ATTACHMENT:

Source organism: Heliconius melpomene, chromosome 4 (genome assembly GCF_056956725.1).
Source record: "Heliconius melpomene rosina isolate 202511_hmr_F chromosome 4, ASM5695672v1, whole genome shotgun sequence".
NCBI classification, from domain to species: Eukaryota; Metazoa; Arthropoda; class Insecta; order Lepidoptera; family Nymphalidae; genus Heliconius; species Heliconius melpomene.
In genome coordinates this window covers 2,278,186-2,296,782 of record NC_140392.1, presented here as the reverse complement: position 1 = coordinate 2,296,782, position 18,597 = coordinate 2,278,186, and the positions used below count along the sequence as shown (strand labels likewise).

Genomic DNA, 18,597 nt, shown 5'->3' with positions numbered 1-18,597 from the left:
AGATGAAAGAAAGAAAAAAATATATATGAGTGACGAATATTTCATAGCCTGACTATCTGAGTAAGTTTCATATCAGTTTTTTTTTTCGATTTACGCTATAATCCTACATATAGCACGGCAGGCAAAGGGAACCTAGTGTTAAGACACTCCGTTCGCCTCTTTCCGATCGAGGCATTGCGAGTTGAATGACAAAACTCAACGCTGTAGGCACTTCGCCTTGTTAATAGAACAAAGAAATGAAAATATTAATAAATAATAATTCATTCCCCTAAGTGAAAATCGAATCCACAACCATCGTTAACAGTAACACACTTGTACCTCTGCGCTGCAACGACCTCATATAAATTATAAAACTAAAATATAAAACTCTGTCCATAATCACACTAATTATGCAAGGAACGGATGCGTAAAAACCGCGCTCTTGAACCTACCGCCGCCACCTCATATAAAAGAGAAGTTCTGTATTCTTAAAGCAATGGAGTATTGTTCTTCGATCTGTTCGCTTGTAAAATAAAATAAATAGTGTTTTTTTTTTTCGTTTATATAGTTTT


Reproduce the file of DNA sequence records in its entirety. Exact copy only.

Source organism: Heliconius melpomene, chromosome 4 (genome assembly GCF_056956725.1).
Source record: "Heliconius melpomene rosina isolate 202511_hmr_F chromosome 4, ASM5695672v1, whole genome shotgun sequence".
NCBI classification, from domain to species: Eukaryota; Metazoa; Arthropoda; class Insecta; order Lepidoptera; family Nymphalidae; genus Heliconius; species Heliconius melpomene.
In genome coordinates this window covers 2,278,186-2,296,782 of record NC_140392.1, presented here as the reverse complement: position 1 = coordinate 2,296,782, position 18,597 = coordinate 2,278,186, and the positions used below count along the sequence as shown (strand labels likewise).

Genomic DNA, 18,597 nt, shown 5'->3' with positions numbered 1-18,597 from the left:
AGATGAAAGAAAGAAAAAAATATATATGAGTGACGAATATTTCATAGCCTGACTATCTGAGTAAGTTTCATATCAGTTTTTTTTTTCGATTTACGCTATAATCCTACATATAGCACGGCAGGCAAAGGGAACCTAGTGTTAAGACACTCCGTTCGCCTCTTTCCGATCGAGGCATTGCGAGTTGAATGACAAAACTCAACGCTGTAGGCACTTCGCCTTGTTAATAGAACAAAGAAATGAAAATATTAATAAATAATAATTCATTCCCCTAAGTGAAAATCGAATCCACAACCATCGTTAACAGTAACACACTTGTACCTCTGCGCTGCAACGACCTCATATAAATTATAAAACTAAAATATAAAACTCTGTCCATAATCACACTAATTATGCAAGGAACGGATGCGTAAAAACCGCGCTCTTGAACCTACCGCCGCCACCTCATATAAAAGAGAAGTTCTGTATTCTTAAAGCAATGGAGTATTGTTCTTCGATCTGTTCGCTTGTAAAATAAAATAAATAGTGTTTTTTTTTTTCGTTTATATAGTTTT